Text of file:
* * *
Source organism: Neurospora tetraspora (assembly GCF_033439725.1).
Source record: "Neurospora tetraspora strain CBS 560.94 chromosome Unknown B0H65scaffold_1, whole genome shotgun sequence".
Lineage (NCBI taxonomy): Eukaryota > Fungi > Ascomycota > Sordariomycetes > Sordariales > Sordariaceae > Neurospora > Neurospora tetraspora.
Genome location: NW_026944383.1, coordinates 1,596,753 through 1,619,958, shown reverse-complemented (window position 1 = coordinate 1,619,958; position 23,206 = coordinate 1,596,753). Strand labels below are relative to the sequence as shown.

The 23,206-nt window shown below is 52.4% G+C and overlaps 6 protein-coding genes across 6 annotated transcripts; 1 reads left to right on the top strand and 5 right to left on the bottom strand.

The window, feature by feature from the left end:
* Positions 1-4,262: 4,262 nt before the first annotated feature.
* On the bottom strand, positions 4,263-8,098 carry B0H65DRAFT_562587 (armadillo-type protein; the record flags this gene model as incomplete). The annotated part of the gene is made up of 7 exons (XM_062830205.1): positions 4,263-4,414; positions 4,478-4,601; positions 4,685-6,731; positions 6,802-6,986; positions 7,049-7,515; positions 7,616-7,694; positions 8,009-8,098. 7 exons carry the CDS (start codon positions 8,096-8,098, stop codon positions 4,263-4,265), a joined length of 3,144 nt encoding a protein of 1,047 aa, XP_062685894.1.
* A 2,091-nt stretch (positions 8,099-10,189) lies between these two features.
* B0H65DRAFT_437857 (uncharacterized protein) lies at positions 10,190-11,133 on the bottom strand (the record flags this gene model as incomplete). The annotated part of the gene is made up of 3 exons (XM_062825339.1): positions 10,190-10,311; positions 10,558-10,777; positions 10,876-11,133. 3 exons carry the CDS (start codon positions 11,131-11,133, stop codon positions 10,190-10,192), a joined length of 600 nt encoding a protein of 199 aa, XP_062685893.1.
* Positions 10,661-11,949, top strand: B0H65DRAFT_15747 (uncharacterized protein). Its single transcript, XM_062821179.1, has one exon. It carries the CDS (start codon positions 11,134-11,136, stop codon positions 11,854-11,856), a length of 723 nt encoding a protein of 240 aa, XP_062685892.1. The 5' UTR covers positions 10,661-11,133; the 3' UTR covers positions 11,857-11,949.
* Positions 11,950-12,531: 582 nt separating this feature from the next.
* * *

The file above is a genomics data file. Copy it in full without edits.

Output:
Source organism: Neurospora tetraspora (assembly GCF_033439725.1).
Source record: "Neurospora tetraspora strain CBS 560.94 chromosome Unknown B0H65scaffold_1, whole genome shotgun sequence".
Lineage (NCBI taxonomy): Eukaryota > Fungi > Ascomycota > Sordariomycetes > Sordariales > Sordariaceae > Neurospora > Neurospora tetraspora.
Genome location: NW_026944383.1, coordinates 1,596,753 through 1,619,958, shown reverse-complemented (window position 1 = coordinate 1,619,958; position 23,206 = coordinate 1,596,753). Strand labels below are relative to the sequence as shown.

The 23,206-nt window shown below is 52.4% G+C and overlaps 6 protein-coding genes across 6 annotated transcripts; 1 reads left to right on the top strand and 5 right to left on the bottom strand.

The window, feature by feature from the left end:
* Positions 1-4,262: 4,262 nt before the first annotated feature.
* On the bottom strand, positions 4,263-8,098 carry B0H65DRAFT_562587 (armadillo-type protein; the record flags this gene model as incomplete). The annotated part of the gene is made up of 7 exons (XM_062830205.1): positions 4,263-4,414; positions 4,478-4,601; positions 4,685-6,731; positions 6,802-6,986; positions 7,049-7,515; positions 7,616-7,694; positions 8,009-8,098. 7 exons carry the CDS (start codon positions 8,096-8,098, stop codon positions 4,263-4,265), a joined length of 3,144 nt encoding a protein of 1,047 aa, XP_062685894.1.
* A 2,091-nt stretch (positions 8,099-10,189) lies between these two features.
* B0H65DRAFT_437857 (uncharacterized protein) lies at positions 10,190-11,133 on the bottom strand (the record flags this gene model as incomplete). The annotated part of the gene is made up of 3 exons (XM_062825339.1): positions 10,190-10,311; positions 10,558-10,777; positions 10,876-11,133. 3 exons carry the CDS (start codon positions 11,131-11,133, stop codon positions 10,190-10,192), a joined length of 600 nt encoding a protein of 199 aa, XP_062685893.1.
* Positions 10,661-11,949, top strand: B0H65DRAFT_15747 (uncharacterized protein). Its single transcript, XM_062821179.1, has one exon. It carries the CDS (start codon positions 11,134-11,136, stop codon positions 11,854-11,856), a length of 723 nt encoding a protein of 240 aa, XP_062685892.1. The 5' UTR covers positions 10,661-11,133; the 3' UTR covers positions 11,857-11,949.
* Positions 11,950-12,531: 582 nt separating this feature from the next.